4. “Deindustrialization” Is a Myth

Opponents of open markets frequently claim that unshielded exposure to foreign competition is destroying the U.S. manufacturing base. That charge is flatly untrue. Figure 2 sets the record straight: Between 1980 and 2003, American manufacturing output climbed a dizzying 93 percent. Yes, production fell during the recent recession, but it is now recovering: the industrial production index for manufacturing rose 2.2 percent in 2003.

It is true that manufacturing’s share of gross domestic product has been declining gradually over time — from 27 percent in 1960 to 13.9 percent in 2002. The percentage of workers employed in manufacturing likewise has been falling, from 28.4 percent to 11.7 percent during the same period. But the primary cause of these trends is the superior productivity of American manufacturers. As shown in Figure 3, output per hour in the overall nonfarm business sector rose 50 percent between 1980 and 2002; by contrast, manufacturing output per hour shot up 103 percent. In other words, goods are getting cheaper and cheaper relative to services. Since this faster productivity growth has not been matched by a corresponding increase in demand for manufactured goods, the result is that Americans are spending relatively less on manufactures. Accordingly, manufacturing’s shrinking share of the overall economy is actually a sign of American manufacturing prowess.

Exactly the same phenomenon has played out over a longer period in agriculture. In 1870, 47.6 percent of total employment was in farming. By 2002 the figure had fallen to 1.7 percent. In the future, manufacturing will in all likelihood continue down the trail blazed by agriculture. People who bemoan this prospect don’t recognize economic progress when they see it.

International trade has had only a modest effect on manufacturing’s declining share of the economy. It is true that imports displace some domestic production. On the other hand, exports boost sales for American manufacturers. The U.S. has been running a manufacturing trade deficit in recent years, but even if trade had been in balance between 1960 and 2002 the manufacturing share of GDP still would have fallen sharply, down to an estimated 16 percent (as opposed to the actual 13.9 percent). Innovation creates a steady, relentless drop in manufacturing’s share of economic activity.

5. Imports Have Not Been a Major Cause of Recent Manufacturing Job Losses

Employment in the manufacturing sector has taken a beating in recent years. Between 1965 and 1990, the total number of manufacturing jobs fluctuated in a stable band between 16 million and 20 million; during the 1990s, the upper limit dropped to around 18 million; but between July 2000 and October 2003 jobs plummeted 16 percent, from 17.32 million to 14.56 million.

Although the losses have been severe, the charge that those jobs were eliminated by foreign competition simply doesn’t square with the facts. As shown in Table 2, manufacturing imports rose only 0.6 percent between 2000 and 2003. By contrast, manufacturing exports fell by 9.6 percent. In other words, during this period the drop in exports accounted for 91 percent of the growth in the manufacturing trade deficit.

Accordingly, imports played at best a trivial role in the recent sharp decline in manufacturing employment. The main culprit was the worsening domestic market for manufactures during the recent recession — in particular, a big drop in business investment. Between the fourth quarter of 2000 and the third quarter of 2002, total fixed nonresidential investment fell by 14 percent. Looking abroad, it was softening overseas markets, much more than stiffening import pressure, that added further downward pressure on domestic manufacturing jobs. Consequently, anti-trade activists who cite manufacturing job losses as a reason to turn away from trade liberalization couldn’t be more wrong. Expanding overseas markets and commercial opportunities for American exporters would be a shot in the arm for manufacturing employment.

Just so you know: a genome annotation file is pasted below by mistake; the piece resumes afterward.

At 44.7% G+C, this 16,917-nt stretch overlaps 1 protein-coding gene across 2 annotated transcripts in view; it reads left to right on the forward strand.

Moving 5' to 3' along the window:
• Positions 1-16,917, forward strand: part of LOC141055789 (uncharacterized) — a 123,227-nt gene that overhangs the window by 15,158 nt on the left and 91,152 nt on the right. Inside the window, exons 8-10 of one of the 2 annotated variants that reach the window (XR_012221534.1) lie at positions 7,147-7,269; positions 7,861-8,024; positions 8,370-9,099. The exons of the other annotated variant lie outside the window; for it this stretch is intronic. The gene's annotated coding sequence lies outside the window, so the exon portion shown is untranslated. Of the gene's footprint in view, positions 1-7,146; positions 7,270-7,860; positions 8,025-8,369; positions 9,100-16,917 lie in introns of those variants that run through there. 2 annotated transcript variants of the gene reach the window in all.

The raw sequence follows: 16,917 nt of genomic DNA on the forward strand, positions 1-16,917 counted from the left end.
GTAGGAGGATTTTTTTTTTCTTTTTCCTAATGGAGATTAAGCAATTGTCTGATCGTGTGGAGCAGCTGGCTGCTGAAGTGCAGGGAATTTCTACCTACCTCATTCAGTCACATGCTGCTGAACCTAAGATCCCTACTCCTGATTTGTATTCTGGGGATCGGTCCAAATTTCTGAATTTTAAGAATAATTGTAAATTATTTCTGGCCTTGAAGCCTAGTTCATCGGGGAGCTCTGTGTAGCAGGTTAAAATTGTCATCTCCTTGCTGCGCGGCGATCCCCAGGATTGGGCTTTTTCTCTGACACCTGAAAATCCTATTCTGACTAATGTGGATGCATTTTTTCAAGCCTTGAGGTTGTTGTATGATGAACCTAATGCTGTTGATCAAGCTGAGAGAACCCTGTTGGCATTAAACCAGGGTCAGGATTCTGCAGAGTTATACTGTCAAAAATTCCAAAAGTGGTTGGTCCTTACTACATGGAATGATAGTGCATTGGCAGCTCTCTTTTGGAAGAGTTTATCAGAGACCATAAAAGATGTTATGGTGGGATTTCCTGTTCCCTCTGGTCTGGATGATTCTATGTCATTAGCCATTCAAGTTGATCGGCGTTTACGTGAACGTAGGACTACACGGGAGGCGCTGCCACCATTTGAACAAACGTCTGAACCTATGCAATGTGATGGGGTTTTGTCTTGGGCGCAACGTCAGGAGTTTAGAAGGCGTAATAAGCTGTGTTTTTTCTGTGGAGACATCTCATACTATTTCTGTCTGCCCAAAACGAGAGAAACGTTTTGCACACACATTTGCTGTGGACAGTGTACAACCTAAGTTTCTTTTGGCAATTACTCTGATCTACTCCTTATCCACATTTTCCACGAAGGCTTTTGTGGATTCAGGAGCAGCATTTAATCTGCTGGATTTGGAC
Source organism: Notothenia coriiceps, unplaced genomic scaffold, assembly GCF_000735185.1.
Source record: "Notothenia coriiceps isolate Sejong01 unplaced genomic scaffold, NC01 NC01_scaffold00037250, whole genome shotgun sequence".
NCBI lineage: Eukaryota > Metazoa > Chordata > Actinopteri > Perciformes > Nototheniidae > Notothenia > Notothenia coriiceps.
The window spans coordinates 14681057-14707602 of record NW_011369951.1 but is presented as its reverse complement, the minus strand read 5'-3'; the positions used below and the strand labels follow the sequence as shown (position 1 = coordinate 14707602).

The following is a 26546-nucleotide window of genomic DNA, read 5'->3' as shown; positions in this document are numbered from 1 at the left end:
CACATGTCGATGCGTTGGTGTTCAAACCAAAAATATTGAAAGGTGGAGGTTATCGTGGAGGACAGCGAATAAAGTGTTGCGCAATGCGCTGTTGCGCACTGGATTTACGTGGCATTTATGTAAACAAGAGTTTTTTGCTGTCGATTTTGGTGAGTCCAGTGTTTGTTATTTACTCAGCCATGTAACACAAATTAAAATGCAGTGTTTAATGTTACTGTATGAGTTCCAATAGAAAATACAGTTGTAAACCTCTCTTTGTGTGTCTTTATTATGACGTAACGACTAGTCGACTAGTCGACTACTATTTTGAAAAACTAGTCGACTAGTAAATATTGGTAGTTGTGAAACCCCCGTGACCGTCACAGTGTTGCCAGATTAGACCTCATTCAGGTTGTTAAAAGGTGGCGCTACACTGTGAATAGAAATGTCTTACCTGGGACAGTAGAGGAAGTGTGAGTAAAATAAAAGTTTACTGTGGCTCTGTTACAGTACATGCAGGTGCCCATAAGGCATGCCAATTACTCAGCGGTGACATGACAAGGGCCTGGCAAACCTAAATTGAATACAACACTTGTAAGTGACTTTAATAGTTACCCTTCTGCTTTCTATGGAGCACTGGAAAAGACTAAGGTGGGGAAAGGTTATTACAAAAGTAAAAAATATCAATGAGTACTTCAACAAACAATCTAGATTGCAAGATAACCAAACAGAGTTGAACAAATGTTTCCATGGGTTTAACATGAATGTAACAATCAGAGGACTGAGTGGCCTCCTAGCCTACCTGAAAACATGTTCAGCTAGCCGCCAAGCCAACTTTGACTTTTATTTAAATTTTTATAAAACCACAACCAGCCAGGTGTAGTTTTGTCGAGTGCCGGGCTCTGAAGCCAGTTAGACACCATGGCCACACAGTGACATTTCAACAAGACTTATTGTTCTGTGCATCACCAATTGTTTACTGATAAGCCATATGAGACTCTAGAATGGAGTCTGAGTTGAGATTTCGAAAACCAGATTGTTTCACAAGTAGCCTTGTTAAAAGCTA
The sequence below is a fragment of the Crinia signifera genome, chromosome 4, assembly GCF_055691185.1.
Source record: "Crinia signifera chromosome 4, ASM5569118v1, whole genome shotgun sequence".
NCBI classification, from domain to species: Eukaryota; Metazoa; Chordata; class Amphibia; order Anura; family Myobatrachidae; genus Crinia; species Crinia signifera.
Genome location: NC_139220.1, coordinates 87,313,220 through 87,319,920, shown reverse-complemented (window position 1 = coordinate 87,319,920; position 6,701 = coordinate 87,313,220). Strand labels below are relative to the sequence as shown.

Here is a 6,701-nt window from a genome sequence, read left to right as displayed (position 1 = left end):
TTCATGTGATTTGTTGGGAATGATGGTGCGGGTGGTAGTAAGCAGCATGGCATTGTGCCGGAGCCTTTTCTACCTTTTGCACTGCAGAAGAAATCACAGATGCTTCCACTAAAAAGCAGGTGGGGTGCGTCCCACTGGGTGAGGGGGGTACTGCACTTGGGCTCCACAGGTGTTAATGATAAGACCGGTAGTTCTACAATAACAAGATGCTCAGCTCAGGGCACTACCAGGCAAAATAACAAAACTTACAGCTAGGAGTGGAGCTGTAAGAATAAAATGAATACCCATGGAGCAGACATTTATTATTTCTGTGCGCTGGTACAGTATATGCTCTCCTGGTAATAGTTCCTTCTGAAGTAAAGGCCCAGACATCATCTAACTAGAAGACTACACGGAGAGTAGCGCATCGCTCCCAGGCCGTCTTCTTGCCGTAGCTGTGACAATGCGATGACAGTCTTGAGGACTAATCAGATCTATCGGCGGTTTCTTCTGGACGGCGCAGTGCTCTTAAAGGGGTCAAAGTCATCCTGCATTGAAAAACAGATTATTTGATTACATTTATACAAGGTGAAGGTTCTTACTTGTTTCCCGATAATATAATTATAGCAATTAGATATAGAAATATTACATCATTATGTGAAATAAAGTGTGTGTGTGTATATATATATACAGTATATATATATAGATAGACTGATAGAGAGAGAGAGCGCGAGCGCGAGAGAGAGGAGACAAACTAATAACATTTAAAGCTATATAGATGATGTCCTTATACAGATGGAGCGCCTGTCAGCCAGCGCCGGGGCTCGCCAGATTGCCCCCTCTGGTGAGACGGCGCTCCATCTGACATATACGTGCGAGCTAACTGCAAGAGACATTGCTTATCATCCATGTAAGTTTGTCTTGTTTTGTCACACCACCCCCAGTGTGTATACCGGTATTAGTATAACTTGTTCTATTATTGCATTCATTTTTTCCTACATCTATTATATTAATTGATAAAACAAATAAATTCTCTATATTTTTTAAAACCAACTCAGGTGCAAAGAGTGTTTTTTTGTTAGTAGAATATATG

6. “Offshoring” Is Not a Threat to High-Tech Employment

In recent months, historical fears about vanishing manufacturing jobs have been compounded by growing anxiety about trade-related job losses in the service sector. Advances in information and communications technologies now make it possible for many jobs — from customer service calls to software development — to be performed anywhere.

In particular, the offshoring of information technology (I.T.) jobs to India and other low-wage countries has received a flurry of attention. According to a survey of hiring managers conducted by the Information Technology Association of America, 12 percent of I.T. companies already have outsourced some operations abroad. As for future trends, Forrester Research predicted in a widely cited study that 3.3 million white-collar jobs — including 1.7 million back-office positions and 473,000 I.T. jobs — will move overseas between 2000 and 2015.

Adding to the fear, I.T. employment has experienced a significant recent decline. In 2002, according to the Department of Commerce, the total number of I.T.-related jobs stood at 5.95 million, down from a 2000 peak of 6.47 million. Although some of those jobs were lost because of offshoring, the major culprits were the slowdown in demand for I.T. services after the Y2K buildup, followed by the dot-com collapse and the broader recession. Moreover, it should be remembered that the recent drop in employment took place after a dramatic buildup. In 1994, 1.19 million people were employed as mathematical and computer scientists. By 2000 that figure had jumped to 2.07 million — a 74 percent increase. As of 2002, the figure had decreased only slightly to 2.03 million, still 71 percent higher than in 1994.